This entertaining short film comes to us via Current Green and asks the age-old question, "why must we cut down so many trees just to clean the kitchen counter?"
Watch and learn how to discover recycled and reusable alternatives in your house and at your local grocery store.
Click here to visit Live Earth Video.
Click here to visit Live Earth Video.
This week is National Farmers Market Week!
U.S. Agriculture Secretary Tom Vilsack designated the week of August 2-8 to honor the great farmers markets around the country, and encourage everyone to visit their local farmers market!
The USDA estimates that there are about 4,900 farmers markets throughout America and over 3 million consumers shop there, buying the fresh fruits and vegetables grown by the 60,000 farmers who sell their fresh goodness there.
Everyone should be concerned with having a healthy diet, and one that is good for your body and soul. But what about a diet that is good for the earth as well?
In the United States, we have massive meat consumption in our diets.
According to the Archives of Internal Medicine, eating red meat every day increases your risk of dying from cancer or heart disease by 30% and also found higher morality rates among those who eat processed meats.
A recent study conducted by a team at the University of California, Irvine, found that women living within 1.9 miles of a major roadway in Los Angeles are 128% more at risk of giving birth prematurely.
The same study found that these women were also 33 to 42 percent more likely to develop preeclampsia -- a condition characterized by high blood pressure and can cause doctors to induce premature labor in order to save the mother’s life.
Unfortunately for many mothers-to-be, picking up and moving to avoid the affects of smog are not exactly an option.
Spending family time outside is easy, fun, free and makes us more connected to our great world. A growing body of scientific research shows that kids who do spend time outside are happier, healthier and smarter. Even though this seems like a no-brainer, kids today are spending much less time outside than we did when we were children.
Sadly there is still a relatively large percentage of people in this world that do not fully believe in global climate change and those who have completely dismissed it.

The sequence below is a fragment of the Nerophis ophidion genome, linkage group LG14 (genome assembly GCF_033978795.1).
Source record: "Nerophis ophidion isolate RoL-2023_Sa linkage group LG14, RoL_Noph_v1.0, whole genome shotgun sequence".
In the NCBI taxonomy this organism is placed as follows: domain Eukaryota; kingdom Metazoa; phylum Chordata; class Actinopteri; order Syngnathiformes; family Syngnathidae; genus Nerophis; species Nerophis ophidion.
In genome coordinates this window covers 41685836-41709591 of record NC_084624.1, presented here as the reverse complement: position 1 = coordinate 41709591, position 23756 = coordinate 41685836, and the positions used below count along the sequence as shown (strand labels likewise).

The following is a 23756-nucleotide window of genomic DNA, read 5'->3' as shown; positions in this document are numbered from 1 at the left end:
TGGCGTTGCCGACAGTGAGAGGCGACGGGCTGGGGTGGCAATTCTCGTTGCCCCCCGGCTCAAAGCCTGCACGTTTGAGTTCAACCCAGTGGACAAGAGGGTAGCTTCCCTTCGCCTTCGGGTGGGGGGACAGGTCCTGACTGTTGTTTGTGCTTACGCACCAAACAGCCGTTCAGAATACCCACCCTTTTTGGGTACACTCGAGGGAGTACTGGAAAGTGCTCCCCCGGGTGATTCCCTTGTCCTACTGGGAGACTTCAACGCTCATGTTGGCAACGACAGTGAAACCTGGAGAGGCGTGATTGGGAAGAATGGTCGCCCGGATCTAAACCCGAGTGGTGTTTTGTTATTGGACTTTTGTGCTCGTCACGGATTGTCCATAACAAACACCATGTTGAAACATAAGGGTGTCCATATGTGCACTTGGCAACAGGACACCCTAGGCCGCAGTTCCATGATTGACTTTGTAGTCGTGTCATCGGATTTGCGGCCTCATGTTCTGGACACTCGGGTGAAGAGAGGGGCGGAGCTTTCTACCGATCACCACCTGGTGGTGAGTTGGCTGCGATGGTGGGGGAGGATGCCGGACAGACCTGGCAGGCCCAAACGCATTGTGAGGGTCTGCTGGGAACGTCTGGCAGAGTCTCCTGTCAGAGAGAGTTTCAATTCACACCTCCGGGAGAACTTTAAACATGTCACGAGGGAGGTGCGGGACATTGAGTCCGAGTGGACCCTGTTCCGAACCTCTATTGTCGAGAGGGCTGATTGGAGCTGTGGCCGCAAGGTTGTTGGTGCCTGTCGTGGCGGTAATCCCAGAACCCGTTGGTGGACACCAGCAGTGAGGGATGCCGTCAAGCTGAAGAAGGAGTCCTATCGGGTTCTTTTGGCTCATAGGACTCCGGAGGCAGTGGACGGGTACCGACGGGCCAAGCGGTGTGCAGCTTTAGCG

Seeking to fully understand the differing opinions in America, researchers at Yale University attempted to categorize these different views and found that there are essentially six American views on the issue: The Alarmed, the Concerned, the Cautious, the Disengaged, the Doubtful, and the Dismissive.
Are you ready for Memorial Day Weekend? We sure are!
There's really nothing more American than a Memorial Day BBQ with friends and family, so why not do so in an eco-friendly way and share the love?
Go reusable! Show off all your great summer colored dishes. But in case you must go disposable, be smart about it. Find products that are made from recycled materials or that are biodegradable. Plates and cups made from recycled materials are available at your local grocery store.
How did you get to work today?
Since 1956, May has been recognized as National Bike Month. The third week in May is designated Bike to Work Week; and the third Friday of May is Bike to Work day. Maybe it’s time to put some air in your tires and hit the streets.
The League of American Bicyclists is the organization responsible for coordinating events all around the U.S. that highlight Bike to Work Day. According to TLAB more than 50% of the population lives within 5 miles of their workplace, which makes biking to work a very realistic possibility, for many people.
The Story of Stuff is a 20-minute, fact-filled short film about the negative effects of our production and consumption patterns. The film is a cheerful but somewhat brutal look into how wasteful humans can be and exposes the connections between a huge number of environmental and social issues.
The thick-lined drawings of the Earth, a factory and a house are meant to convey the cycle of human consumption, as are the pictures of dark puffs of factory smoke and outlines of skulls and crossbones that represent polluting chemicals floating in the air. The Story of Stuff calls for the creation of a more sustainable and just world. It will definitely teach you something, while making you laugh and it just may change the way you look at all the stuff in your life forever.
Visit www.storyofstuff.com for more info.
There are so many things to consider when choosing the university you will attend. Location? Level of academia? Price?
Today's college-bound students are increasingly interested in how green their prospective universities are, according to the Princeton Review survey.